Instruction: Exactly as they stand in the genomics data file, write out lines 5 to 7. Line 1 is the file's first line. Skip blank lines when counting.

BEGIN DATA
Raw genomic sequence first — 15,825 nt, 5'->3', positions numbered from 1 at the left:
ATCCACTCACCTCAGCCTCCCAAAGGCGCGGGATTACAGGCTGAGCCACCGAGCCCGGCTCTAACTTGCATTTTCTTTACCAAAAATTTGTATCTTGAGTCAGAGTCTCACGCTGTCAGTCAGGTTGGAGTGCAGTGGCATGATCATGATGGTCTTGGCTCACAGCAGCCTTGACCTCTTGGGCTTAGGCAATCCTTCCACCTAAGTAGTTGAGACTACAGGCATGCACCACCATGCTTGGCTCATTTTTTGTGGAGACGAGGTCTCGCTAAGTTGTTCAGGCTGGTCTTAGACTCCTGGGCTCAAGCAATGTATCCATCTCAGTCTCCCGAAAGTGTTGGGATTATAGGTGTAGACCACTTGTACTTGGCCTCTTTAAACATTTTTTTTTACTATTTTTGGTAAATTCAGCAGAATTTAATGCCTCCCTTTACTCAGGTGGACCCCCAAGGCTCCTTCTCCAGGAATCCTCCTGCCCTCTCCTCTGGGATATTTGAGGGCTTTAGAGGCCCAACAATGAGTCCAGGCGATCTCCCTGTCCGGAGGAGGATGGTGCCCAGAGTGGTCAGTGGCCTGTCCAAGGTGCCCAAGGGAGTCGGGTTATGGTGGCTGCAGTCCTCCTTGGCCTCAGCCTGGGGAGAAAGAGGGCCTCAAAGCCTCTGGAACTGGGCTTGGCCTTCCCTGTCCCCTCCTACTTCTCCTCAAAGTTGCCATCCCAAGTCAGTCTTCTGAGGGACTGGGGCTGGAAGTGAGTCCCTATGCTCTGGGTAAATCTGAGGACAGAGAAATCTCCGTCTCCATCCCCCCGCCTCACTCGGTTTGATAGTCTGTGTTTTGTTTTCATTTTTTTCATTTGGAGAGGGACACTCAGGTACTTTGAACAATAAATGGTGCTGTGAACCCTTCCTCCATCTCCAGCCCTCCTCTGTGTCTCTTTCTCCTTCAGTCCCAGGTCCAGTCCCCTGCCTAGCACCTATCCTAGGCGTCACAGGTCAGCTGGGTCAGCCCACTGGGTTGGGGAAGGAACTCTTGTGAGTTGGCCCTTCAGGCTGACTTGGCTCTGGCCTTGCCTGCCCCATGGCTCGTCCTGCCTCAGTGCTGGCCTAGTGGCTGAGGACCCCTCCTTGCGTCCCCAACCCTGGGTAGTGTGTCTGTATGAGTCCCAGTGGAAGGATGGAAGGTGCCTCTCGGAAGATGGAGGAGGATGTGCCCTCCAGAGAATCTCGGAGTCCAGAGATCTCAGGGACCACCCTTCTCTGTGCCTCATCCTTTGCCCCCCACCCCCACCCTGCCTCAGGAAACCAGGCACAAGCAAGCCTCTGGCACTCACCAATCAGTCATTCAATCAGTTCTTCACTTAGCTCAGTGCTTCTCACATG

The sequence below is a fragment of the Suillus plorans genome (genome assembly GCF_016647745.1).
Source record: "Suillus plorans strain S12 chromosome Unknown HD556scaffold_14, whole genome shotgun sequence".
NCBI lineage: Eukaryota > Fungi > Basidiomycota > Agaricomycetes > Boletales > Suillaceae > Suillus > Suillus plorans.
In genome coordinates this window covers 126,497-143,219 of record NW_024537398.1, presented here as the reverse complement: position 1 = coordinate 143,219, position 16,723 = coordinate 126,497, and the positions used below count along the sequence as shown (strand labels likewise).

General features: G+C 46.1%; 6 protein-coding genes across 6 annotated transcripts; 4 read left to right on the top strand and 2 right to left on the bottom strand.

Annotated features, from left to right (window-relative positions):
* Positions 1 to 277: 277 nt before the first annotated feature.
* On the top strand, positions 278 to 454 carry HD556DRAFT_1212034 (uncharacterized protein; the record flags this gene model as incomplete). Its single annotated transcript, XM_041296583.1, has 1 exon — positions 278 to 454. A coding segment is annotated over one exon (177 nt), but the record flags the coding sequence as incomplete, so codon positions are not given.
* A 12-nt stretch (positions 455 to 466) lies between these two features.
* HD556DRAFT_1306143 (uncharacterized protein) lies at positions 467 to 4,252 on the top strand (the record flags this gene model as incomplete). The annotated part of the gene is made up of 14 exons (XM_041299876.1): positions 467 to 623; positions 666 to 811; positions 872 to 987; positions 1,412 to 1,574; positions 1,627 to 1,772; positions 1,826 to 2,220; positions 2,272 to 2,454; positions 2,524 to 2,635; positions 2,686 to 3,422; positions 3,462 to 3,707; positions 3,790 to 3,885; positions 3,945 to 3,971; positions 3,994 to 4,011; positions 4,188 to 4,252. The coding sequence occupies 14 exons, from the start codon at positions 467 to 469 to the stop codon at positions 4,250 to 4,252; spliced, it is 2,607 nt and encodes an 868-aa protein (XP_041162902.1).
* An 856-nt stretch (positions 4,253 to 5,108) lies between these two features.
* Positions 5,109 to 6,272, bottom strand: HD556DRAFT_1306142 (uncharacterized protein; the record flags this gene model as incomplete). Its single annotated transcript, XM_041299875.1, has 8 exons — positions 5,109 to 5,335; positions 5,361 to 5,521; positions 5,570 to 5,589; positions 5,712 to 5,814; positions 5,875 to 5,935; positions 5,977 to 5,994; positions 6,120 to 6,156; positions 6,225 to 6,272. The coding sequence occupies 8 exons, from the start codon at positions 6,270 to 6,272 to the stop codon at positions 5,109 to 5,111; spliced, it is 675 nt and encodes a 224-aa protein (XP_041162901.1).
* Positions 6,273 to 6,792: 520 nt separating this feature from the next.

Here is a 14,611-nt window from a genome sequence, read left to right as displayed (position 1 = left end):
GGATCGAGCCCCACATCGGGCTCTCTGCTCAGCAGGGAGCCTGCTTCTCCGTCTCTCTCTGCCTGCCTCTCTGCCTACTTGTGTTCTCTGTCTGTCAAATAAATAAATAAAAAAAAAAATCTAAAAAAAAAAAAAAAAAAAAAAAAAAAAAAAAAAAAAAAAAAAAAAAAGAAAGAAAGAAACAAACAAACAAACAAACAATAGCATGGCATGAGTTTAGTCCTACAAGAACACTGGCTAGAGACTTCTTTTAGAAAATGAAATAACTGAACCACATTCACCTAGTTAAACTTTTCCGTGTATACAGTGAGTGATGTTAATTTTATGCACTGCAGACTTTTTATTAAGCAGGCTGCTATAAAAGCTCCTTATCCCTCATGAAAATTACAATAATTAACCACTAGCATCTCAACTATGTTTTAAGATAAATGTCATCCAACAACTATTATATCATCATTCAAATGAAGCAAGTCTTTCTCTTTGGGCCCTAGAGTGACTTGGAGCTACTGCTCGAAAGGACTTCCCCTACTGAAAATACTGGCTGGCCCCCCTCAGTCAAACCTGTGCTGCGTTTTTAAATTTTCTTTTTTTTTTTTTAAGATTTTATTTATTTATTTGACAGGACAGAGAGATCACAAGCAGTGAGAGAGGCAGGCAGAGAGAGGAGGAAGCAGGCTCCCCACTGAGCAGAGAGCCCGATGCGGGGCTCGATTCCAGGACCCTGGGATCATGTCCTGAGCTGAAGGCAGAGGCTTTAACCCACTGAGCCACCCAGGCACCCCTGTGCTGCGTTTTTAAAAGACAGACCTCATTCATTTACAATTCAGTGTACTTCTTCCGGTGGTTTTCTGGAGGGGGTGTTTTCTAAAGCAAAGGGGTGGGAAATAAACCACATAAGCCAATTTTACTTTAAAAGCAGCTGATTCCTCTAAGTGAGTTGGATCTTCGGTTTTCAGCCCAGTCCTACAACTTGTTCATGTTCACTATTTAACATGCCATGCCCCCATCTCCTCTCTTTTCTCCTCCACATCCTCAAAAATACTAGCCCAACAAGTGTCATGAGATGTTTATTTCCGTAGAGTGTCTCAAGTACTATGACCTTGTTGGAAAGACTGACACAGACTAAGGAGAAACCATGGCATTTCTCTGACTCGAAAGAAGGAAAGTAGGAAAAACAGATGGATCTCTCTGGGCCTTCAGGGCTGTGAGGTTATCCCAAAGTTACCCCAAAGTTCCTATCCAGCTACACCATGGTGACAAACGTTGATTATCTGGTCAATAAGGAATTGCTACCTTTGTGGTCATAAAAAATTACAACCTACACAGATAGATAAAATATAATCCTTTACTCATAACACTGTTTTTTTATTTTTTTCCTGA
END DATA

NCBI lineage: Eukaryota > Fungi > Basidiomycota > Agaricomycetes > Boletales > Suillaceae > Suillus > Suillus plorans.
In genome coordinates this window covers 126,497-143,219 of record NW_024537398.1, presented here as the reverse complement: position 1 = coordinate 143,219, position 16,723 = coordinate 126,497, and the positions used below count along the sequence as shown (strand labels likewise).

General features: G+C 46.1%; 6 protein-coding genes across 6 annotated transcripts; 4 read left to right on the top strand and 2 right to left on the bottom strand.